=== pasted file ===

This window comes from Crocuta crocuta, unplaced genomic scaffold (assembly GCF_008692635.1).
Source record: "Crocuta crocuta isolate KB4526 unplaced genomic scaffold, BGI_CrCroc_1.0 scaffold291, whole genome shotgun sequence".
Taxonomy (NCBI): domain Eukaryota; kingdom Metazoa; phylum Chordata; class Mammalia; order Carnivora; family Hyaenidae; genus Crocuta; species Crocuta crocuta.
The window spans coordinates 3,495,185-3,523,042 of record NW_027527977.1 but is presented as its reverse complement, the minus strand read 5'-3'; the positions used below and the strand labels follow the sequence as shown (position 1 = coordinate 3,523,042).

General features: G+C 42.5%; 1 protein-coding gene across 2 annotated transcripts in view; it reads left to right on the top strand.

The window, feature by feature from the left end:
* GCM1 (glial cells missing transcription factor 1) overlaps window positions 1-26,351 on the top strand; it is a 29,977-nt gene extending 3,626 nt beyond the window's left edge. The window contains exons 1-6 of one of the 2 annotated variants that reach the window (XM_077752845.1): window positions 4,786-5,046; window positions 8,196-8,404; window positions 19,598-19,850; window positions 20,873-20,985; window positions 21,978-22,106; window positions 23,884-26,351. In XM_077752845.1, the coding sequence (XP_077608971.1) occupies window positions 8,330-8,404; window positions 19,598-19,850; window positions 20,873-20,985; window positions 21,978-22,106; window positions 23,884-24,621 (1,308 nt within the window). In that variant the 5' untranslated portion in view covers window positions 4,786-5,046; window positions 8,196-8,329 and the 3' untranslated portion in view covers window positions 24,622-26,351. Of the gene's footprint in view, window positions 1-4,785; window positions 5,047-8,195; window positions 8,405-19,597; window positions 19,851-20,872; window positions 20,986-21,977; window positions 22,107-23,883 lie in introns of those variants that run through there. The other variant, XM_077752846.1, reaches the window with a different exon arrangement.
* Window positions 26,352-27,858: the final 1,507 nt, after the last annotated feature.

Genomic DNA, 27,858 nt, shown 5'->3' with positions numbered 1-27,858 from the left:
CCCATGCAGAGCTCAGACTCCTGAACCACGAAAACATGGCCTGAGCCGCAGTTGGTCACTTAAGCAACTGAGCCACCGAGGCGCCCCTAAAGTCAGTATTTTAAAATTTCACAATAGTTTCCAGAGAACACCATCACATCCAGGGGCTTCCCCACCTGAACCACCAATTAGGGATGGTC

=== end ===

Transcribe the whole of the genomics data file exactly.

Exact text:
This window comes from Crocuta crocuta, unplaced genomic scaffold (assembly GCF_008692635.1).
Source record: "Crocuta crocuta isolate KB4526 unplaced genomic scaffold, BGI_CrCroc_1.0 scaffold291, whole genome shotgun sequence".
Taxonomy (NCBI): domain Eukaryota; kingdom Metazoa; phylum Chordata; class Mammalia; order Carnivora; family Hyaenidae; genus Crocuta; species Crocuta crocuta.
The window spans coordinates 3,495,185-3,523,042 of record NW_027527977.1 but is presented as its reverse complement, the minus strand read 5'-3'; the positions used below and the strand labels follow the sequence as shown (position 1 = coordinate 3,523,042).

General features: G+C 42.5%; 1 protein-coding gene across 2 annotated transcripts in view; it reads left to right on the top strand.

The window, feature by feature from the left end:
* GCM1 (glial cells missing transcription factor 1) overlaps window positions 1-26,351 on the top strand; it is a 29,977-nt gene extending 3,626 nt beyond the window's left edge. The window contains exons 1-6 of one of the 2 annotated variants that reach the window (XM_077752845.1): window positions 4,786-5,046; window positions 8,196-8,404; window positions 19,598-19,850; window positions 20,873-20,985; window positions 21,978-22,106; window positions 23,884-26,351. In XM_077752845.1, the coding sequence (XP_077608971.1) occupies window positions 8,330-8,404; window positions 19,598-19,850; window positions 20,873-20,985; window positions 21,978-22,106; window positions 23,884-24,621 (1,308 nt within the window). In that variant the 5' untranslated portion in view covers window positions 4,786-5,046; window positions 8,196-8,329 and the 3' untranslated portion in view covers window positions 24,622-26,351. Of the gene's footprint in view, window positions 1-4,785; window positions 5,047-8,195; window positions 8,405-19,597; window positions 19,851-20,872; window positions 20,986-21,977; window positions 22,107-23,883 lie in introns of those variants that run through there. The other variant, XM_077752846.1, reaches the window with a different exon arrangement.
* Window positions 26,352-27,858: the final 1,507 nt, after the last annotated feature.

Genomic DNA, 27,858 nt, shown 5'->3' with positions numbered 1-27,858 from the left:
CCCATGCAGAGCTCAGACTCCTGAACCACGAAAACATGGCCTGAGCCGCAGTTGGTCACTTAAGCAACTGAGCCACCGAGGCGCCCCTAAAGTCAGTATTTTAAAATTTCACAATAGTTTCCAGAGAACACCATCACATCCAGGGGCTTCCCCACCTGAACCACCAATTAGGGATGGTC